Q&A | A conversation with the new executive director of the Peter P. Dhillon Centre for Business Ethics

Christie Stephenson

The UBC Sauder School of Business marked the official opening of the Peter P. Dhillon Centre for Business Ethics today with an announcement naming its new executive director, Christie Stephenson. A well-known champion of corporate social responsibility and sustainable business practices, Stephenson has spent the past 15 years at Canada’s leading socially responsible investment firms helping investors make choices that are good for society and the environment, as well as the bottom line. 

She is a frequent speaker to industry, academic and public audiences on topics related to governance, sustainability and corporate social responsibility, and her work on these issues has made her a sought-after expert for the media.

As executive director, she will leverage her unique background to build the Peter P. Dhillon Centre for Business Ethics into a global leader dedicated to taking a comprehensive approach to the study, teaching and promotion of business ethics. 

In the next major step of centre development, Stephenson will be joined by an academic director, a role for which UBC Sauder is currently raising $2 million to support with a Professorship in Responsible Business/Social Good.
Below is a conversation with Stephenson as she embarks on her latest challenge:

Why do you think an ethics centre is important to have at a business school?

Students are driving demand for more education around responsible business practices. Increasingly, they want their experience at UBC Sauder to prepare them to navigate ethical issues in their future careers. Students are also seeking out ways to make a positive impact on society by integrating values in their business careers. 

The business community also has a growing need for graduates, their future workforce, who understand the importance of corporate social responsibility, and the risks of not doing enough to protect people and the planet longer term. There’s a growing body of academic work in this area, but students need the proper tools to disseminate and translate it for the business community, and society as a whole. This will help them, and those around them, better grapple with issues such as climate change, the pressures on the planet from a growing global population, as well as the need to deepen respect for other cultures and their traditional ways of life.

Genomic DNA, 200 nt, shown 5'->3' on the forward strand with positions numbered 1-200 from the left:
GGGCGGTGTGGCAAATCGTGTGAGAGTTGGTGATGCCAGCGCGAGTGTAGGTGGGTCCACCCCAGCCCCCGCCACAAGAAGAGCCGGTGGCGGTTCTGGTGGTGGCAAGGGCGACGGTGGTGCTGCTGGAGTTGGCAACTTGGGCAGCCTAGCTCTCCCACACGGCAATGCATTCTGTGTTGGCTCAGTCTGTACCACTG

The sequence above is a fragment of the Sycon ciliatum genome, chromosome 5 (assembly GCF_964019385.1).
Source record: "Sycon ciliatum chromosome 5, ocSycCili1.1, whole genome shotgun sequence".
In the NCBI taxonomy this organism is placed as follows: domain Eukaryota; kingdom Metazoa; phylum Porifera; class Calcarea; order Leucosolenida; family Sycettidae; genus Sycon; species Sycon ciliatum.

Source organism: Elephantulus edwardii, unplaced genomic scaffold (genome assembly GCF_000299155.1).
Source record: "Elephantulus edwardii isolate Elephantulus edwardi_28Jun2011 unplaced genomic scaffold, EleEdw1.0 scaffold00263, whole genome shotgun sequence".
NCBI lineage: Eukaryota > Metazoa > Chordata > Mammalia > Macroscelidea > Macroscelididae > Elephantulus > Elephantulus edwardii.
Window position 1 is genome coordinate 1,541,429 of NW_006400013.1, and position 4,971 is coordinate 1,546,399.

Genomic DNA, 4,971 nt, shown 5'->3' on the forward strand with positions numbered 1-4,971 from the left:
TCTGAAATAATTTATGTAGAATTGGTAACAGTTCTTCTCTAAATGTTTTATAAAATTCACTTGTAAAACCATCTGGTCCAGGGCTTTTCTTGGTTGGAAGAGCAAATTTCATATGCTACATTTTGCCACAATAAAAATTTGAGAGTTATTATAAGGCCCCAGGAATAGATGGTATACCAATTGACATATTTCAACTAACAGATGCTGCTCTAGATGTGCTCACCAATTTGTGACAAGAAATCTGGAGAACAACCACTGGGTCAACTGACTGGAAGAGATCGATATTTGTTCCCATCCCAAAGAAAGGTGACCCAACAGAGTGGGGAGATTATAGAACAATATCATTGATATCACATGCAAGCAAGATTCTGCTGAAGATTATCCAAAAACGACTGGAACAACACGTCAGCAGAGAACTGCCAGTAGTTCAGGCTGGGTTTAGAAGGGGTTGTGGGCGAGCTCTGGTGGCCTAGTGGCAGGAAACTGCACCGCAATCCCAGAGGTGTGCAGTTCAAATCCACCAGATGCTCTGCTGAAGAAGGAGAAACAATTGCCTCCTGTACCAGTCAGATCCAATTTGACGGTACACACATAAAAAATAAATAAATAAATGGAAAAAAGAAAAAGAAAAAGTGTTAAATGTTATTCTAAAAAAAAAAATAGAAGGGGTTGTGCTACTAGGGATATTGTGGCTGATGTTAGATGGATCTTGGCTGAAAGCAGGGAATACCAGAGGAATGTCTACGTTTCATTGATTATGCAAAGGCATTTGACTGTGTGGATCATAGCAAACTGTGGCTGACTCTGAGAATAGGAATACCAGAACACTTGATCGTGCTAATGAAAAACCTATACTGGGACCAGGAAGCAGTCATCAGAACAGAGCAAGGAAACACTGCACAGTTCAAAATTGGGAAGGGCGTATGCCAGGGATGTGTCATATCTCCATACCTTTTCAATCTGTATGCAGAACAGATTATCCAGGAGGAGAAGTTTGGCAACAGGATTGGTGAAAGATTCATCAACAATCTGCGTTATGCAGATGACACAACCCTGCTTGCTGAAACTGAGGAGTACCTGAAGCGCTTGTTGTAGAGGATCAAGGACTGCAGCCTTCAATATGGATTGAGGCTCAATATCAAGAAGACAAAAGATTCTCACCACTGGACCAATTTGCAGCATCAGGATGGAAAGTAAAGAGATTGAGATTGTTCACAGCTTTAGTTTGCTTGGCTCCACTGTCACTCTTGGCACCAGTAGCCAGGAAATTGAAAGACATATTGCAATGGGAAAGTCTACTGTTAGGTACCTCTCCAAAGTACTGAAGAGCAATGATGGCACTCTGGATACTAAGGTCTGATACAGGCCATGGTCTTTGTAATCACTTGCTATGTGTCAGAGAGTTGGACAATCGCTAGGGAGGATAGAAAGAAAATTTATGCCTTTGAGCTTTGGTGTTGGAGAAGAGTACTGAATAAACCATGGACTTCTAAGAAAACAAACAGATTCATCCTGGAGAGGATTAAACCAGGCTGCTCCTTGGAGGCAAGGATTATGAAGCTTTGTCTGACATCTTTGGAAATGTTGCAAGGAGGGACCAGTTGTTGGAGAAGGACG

Why do you feel it's so important to advance the study of business ethics now?

Sustainability is the future of business. The change is being driven by two key considerations: a huge shift in wealth from one generation to the next, and a shift in consumer and stakeholder expectations. Consumers are paying more attention than ever before to what they buy, and its impact on the environment and society. Meantime, other stakeholders, including investors, governments and communities, recognize the need for sustainability to help mitigate risk. We’ve seen a number of examples recently where companies that try to skirt environmental and social responsibilities can suffer both loss in value and damage to their brand reputation.

What will you do in your role?

So much is already happening at UBC Sauder to promote responsible and sustainable business practices. I see my role as providing leadership to help drive a values-based approach to business education, which includes pulling together work being done across the university. Our goal is to develop a global research hub for business ethics.

I will also work with the business community to deepen its connection with the school around the topic of sustainable business. Together, we can help position UBC Sauder as a global leader on responsible and ethical business practices.

How does your background make you the right person for the job?

I am coming at this job from a background in both business value as well as business values. The value is around risk mitigation and seizing opportunities in the market. Values are the beliefs and tools to use business as a vehicle for social betterment. To me, the business case for ethics is irrefutable and the potential of business for social betterment is endless.

How will you instill students with an understanding of the importance of ethics in business?

The good news is that so many students today already come to UBC Sauder with a keen sense of the importance of business responsibility and ethics. My role will be to help increase their literacy around the complex issues of sustainability and ethics in business, helping them to become responsible business leaders of the future.